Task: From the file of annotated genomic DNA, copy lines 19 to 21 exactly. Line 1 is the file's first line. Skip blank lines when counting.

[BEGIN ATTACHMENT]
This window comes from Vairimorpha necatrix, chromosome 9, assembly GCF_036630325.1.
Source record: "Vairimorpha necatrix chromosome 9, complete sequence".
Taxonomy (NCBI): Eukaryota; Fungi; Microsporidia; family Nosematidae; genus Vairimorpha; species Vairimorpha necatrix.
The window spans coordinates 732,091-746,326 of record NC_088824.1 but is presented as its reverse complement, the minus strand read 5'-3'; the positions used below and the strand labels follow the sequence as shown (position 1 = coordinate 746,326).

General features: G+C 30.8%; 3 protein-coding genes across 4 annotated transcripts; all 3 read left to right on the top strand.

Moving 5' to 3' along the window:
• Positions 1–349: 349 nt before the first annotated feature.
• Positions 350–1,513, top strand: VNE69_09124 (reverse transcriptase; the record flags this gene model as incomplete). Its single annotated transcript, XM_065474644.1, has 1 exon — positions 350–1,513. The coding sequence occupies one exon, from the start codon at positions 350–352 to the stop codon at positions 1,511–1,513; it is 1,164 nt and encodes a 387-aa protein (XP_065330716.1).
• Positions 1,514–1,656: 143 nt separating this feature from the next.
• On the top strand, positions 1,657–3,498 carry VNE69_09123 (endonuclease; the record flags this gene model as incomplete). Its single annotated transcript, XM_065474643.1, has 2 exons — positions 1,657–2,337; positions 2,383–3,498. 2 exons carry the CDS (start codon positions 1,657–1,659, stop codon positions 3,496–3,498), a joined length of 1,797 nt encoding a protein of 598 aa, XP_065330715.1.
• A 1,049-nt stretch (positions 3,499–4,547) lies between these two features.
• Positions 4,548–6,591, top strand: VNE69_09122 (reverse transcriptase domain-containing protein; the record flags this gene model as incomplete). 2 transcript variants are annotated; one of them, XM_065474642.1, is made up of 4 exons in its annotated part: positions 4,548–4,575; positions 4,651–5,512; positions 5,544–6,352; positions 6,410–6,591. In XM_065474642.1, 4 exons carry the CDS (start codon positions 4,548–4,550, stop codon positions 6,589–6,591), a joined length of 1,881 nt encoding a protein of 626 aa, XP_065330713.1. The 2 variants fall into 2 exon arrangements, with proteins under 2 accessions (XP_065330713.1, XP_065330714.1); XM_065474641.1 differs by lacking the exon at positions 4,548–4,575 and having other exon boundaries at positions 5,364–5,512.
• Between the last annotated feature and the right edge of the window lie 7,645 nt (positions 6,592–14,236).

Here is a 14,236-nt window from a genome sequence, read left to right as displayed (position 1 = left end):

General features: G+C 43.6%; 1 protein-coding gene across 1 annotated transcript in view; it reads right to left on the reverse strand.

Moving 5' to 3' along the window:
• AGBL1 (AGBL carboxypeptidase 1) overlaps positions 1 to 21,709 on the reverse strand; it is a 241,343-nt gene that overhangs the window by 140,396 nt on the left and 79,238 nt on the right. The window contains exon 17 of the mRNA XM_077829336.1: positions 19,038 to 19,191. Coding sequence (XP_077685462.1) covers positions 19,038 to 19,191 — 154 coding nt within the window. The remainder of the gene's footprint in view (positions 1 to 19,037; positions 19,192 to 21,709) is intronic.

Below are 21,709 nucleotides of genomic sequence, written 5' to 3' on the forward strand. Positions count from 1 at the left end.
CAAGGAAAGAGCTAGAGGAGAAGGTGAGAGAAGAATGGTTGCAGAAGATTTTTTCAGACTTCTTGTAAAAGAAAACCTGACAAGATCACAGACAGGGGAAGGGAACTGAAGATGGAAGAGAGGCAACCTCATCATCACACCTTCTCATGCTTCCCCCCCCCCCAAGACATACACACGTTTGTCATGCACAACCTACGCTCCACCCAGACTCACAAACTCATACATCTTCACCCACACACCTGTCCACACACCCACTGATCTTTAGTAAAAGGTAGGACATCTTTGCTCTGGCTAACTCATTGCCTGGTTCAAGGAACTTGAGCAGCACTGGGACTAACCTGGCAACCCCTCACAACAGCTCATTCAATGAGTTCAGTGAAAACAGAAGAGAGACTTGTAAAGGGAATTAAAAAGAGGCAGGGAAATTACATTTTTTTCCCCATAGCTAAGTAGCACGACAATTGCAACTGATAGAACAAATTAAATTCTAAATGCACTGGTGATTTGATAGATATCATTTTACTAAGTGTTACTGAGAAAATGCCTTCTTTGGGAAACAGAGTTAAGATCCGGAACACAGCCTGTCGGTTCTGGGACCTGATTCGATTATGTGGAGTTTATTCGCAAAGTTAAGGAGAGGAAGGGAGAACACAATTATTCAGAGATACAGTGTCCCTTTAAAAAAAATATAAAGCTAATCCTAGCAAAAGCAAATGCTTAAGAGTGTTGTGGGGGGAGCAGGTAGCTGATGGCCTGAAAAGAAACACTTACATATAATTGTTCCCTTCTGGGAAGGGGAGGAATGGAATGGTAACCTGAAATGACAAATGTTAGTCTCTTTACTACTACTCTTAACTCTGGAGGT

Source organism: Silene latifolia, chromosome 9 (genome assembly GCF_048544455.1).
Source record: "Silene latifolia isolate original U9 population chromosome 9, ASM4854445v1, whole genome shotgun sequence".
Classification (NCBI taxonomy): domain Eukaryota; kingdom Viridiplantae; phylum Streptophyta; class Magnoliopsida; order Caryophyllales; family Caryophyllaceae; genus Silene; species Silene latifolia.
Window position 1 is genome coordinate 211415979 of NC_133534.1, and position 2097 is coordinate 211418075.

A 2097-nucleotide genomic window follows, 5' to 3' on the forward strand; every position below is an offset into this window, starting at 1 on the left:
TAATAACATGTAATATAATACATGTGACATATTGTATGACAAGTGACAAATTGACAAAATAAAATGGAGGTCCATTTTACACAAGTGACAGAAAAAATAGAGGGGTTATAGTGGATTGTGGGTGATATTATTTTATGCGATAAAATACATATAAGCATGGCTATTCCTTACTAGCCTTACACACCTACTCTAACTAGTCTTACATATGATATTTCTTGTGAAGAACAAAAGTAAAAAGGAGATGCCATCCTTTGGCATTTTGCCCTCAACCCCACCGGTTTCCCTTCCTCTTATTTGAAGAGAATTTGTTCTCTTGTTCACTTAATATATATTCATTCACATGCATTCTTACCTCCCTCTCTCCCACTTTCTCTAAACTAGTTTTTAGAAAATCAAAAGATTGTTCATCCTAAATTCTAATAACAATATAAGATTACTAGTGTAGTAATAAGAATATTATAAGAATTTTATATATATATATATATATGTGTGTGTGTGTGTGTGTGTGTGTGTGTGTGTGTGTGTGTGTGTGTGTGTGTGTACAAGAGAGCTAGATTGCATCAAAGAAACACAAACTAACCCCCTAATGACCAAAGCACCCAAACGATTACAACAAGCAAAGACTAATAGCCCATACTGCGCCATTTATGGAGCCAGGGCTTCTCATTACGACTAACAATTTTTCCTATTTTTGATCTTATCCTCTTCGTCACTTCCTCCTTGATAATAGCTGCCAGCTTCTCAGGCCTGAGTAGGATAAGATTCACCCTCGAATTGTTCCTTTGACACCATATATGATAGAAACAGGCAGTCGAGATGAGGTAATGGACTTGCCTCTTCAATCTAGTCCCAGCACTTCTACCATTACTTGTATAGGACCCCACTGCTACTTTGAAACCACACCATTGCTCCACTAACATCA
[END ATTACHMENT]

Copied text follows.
CAAGGAAAGAGCTAGAGGAGAAGGTGAGAGAAGAATGGTTGCAGAAGATTTTTTCAGACTTCTTGTAAAAGAAAACCTGACAAGATCACAGACAGGGGAAGGGAACTGAAGATGGAAGAGAGGCAACCTCATCATCACACCTTCTCATGCTTCCCCCCCCCCCAAGACATACACACGTTTGTCATGCACAACCTACGCTCCACCCAGACTCACAAACTCATACATCTTCACCCACACACCTGTCCACACACCCACTGATCTTTAGTAAAAGGTAGGACATCTTTGCTCTGGCTAACTCATTGCCTGGTTCAAGGAACTTGAGCAGCACTGGGACTAACCTGGCAACCCCTCACAACAGCTCATTCAATGAGTTCAGTGAAAACAGAAGAGAGACTTGTAAAGGGAATTAAAAAGAGGCAGGGAAATTACATTTTTTTCCCCATAGCTAAGTAGCACGACAATTGCAACTGATAGAACAAATTAAATTCTAAATGCACTGGTGATTTGATAGATATCATTTTACTAAGTGTTACTGAGAAAATGCCTTCTTTGGGAAACAGAGTTAAGATCCGGAACACAGCCTGTCGGTTCTGGGACCTGATTCGATTATGTGGAGTTTATTCGCAAAGTTAAGGAGAGGAAGGGAGAACACAATTATTCAGAGATACAGTGTCCCTTTAAAAAAAATATAAAGCTAATCCTAGCAAAAGCAAATGCTTAAGAGTGTTGTGGGGGGAGCAGGTAGCTGATGGCCTGAAAAGAAACACTTACATATAATTGTTCCCTTCTGGGAAGGGGAGGAATGGAATGGTAACCTGAAATGACAAATGTTAGTCTCTTTACTACTACTCTTAACTCTGGAGGT

Source organism: Silene latifolia, chromosome 9 (genome assembly GCF_048544455.1).
Source record: "Silene latifolia isolate original U9 population chromosome 9, ASM4854445v1, whole genome shotgun sequence".